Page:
Police descended on a home in northern Colorado early Thursday as authorities continued to hunt for the person behind a series of seemingly random shootings that have left two dead and two wounded since April.
Following one of hundreds of tips that have poured in, members of a special task force sent an "evidence recovery team" to an address on County Road 9 in Loveland, the city where two of the four shootings have taken place, according to a statement issued by the Larimer County Sheriff's Office.
Residents have remained on alert in Colorado's northern corridor since April, when a 20-year-old girl was shot in the neck while driving through Windsor. That attack, coupled with the shooting deaths of William Roger Connole in Loveland and John Jacoby in Windsor over the next six weeks, stoked concerns that someone was opening fire on vehicles or pedestrians at random.
Connole's death on June 3 drew national attention and led to the formation of a task force to search for the gunman. In recent weeks, a fourth victim told police they were also shot in Loveland on June 3, less than two miles from where Connole was killed, according to a Sheriff's Office statement.
Police did not say what they were searching for in Loveland on Thursday or discuss what they recovered. Calls to a spokesman for the Larimer County Sheriff's Office were not returned.
In the weeks since the Loveland shootings, police have also released a sketch of a "vehicle of interest." The Sheriff's Department described the truck as "a 1970s model, full-size single cab Chevrolet or GMC pickup" with faded orange paint and black primer along the driver's side.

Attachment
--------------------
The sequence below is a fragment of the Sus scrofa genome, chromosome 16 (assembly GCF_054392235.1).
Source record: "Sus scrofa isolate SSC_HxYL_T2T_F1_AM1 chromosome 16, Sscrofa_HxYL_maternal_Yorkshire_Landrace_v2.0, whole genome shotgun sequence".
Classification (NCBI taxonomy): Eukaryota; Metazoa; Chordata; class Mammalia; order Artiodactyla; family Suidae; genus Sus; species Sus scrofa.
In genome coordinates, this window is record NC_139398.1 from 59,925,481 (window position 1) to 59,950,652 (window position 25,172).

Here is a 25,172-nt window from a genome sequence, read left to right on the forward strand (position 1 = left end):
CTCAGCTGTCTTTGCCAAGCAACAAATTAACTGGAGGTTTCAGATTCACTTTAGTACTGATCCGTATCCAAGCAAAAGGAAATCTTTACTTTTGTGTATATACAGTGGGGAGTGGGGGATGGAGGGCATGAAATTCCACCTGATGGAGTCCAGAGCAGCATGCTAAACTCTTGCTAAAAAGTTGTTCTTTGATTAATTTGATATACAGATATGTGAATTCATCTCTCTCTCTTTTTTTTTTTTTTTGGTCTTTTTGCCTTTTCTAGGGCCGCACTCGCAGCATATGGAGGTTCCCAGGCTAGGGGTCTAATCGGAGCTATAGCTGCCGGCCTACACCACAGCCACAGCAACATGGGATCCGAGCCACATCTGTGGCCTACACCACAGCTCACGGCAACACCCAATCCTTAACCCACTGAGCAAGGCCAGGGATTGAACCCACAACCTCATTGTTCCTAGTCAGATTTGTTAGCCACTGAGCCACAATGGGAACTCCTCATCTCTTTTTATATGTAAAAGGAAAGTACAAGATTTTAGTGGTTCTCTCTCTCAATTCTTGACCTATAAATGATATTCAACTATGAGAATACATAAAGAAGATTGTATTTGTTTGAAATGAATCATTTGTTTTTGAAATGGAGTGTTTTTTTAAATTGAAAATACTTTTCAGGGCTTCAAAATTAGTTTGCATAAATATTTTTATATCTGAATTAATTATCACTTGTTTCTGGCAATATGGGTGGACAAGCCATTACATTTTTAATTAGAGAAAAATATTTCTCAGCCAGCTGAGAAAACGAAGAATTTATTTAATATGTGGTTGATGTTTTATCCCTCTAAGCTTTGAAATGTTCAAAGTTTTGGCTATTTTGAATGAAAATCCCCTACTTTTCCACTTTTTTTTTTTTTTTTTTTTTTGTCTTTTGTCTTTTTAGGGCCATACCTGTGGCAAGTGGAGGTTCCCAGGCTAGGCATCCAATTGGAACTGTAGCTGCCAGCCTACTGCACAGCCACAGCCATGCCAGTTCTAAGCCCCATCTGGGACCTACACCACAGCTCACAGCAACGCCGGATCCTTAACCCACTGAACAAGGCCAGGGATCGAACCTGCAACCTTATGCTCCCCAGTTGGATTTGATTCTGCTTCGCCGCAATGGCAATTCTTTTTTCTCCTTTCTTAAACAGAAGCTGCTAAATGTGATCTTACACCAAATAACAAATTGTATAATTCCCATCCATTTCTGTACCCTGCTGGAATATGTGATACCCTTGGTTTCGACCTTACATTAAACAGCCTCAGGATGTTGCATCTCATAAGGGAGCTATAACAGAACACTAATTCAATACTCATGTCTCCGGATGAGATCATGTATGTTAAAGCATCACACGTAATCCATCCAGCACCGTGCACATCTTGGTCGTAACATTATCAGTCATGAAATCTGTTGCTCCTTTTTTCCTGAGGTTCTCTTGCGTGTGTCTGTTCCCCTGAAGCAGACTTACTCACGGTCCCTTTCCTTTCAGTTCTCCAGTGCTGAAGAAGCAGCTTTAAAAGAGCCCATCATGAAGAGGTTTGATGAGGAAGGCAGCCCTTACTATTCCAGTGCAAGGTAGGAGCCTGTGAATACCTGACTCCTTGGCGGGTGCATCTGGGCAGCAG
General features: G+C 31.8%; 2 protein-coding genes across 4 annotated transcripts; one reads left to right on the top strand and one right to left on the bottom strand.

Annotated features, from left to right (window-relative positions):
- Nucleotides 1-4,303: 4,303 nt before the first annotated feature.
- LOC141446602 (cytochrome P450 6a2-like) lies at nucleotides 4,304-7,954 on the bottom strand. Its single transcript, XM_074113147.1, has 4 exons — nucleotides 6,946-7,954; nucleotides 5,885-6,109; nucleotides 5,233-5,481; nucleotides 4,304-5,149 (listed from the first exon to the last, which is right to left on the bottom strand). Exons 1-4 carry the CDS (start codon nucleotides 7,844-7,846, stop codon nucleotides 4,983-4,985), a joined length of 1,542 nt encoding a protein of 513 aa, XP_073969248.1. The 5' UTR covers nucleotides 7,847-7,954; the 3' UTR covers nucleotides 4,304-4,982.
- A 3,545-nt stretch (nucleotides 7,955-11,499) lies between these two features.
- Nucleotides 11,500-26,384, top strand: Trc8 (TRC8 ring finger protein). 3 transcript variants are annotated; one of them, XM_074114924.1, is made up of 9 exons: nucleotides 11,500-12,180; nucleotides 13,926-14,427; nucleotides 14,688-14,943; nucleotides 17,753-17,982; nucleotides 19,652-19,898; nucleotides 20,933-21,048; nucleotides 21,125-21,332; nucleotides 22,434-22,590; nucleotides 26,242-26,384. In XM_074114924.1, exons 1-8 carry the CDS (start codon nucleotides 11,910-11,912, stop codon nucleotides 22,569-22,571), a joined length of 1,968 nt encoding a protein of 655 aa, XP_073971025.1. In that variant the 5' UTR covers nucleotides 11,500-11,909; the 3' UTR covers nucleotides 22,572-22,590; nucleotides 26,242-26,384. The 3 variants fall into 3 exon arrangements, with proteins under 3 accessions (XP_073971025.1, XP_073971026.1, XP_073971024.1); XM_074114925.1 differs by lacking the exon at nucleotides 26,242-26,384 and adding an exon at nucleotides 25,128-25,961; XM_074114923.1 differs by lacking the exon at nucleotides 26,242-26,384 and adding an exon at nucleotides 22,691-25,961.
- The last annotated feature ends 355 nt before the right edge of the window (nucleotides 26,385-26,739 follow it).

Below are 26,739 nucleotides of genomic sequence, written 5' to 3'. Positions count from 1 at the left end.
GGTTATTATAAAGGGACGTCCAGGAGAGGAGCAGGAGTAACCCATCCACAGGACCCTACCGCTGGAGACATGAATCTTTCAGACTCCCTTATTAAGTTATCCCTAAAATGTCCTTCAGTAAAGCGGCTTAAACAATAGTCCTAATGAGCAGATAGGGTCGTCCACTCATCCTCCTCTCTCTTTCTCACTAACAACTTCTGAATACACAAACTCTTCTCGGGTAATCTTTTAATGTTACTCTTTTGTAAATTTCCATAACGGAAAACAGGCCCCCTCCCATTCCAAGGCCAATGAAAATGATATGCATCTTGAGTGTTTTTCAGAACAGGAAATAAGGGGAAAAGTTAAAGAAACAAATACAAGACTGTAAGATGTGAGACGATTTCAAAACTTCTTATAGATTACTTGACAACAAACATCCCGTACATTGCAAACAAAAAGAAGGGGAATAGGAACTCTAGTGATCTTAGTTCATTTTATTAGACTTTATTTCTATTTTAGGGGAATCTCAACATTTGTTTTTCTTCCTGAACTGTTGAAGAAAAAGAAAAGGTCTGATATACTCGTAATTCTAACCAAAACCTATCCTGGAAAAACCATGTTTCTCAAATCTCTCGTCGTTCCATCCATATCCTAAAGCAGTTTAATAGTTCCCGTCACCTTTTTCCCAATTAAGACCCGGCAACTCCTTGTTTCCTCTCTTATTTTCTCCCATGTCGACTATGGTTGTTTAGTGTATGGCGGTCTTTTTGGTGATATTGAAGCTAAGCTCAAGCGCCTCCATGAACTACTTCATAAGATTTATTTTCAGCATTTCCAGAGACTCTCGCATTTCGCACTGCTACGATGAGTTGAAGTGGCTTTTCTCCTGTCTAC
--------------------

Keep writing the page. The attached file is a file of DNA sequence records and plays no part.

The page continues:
While the shootings in Loveland have stoked fear, police have not said if there is a definitive link between the shootings there and the attacks in Ft. Collins and Windsor. The FBI is offering a $20,000 reward for information leading to an arrest and conviction in all four shootings.
"The interesting thing is that the FBI still has a reward out for all those cases; they're not saying they're all connected, but the reward is out for all those cases," said Ft. Collins Councilman Ray Martinez, a retired police officer. "That's telling."
Linked or not, the gunfire has disturbed life in these low-crime communities.
Days after the first victim, 20-year-old Cori Romero, was shot while driving through Ft. Collins, reports that several car windows had been shattered along Route 25 led to concerns that someone was shooting at motorists on the highway. Police, however, have said there is no evidence the incidents were caused by gunfire or were linked to Romero's shooting. She survived.
In Windsor, Jacoby's death marked the city's first homicide in eight years and led to the cancellation of a popular triathlon.
"The citizenry is still very concerned," Martinez said.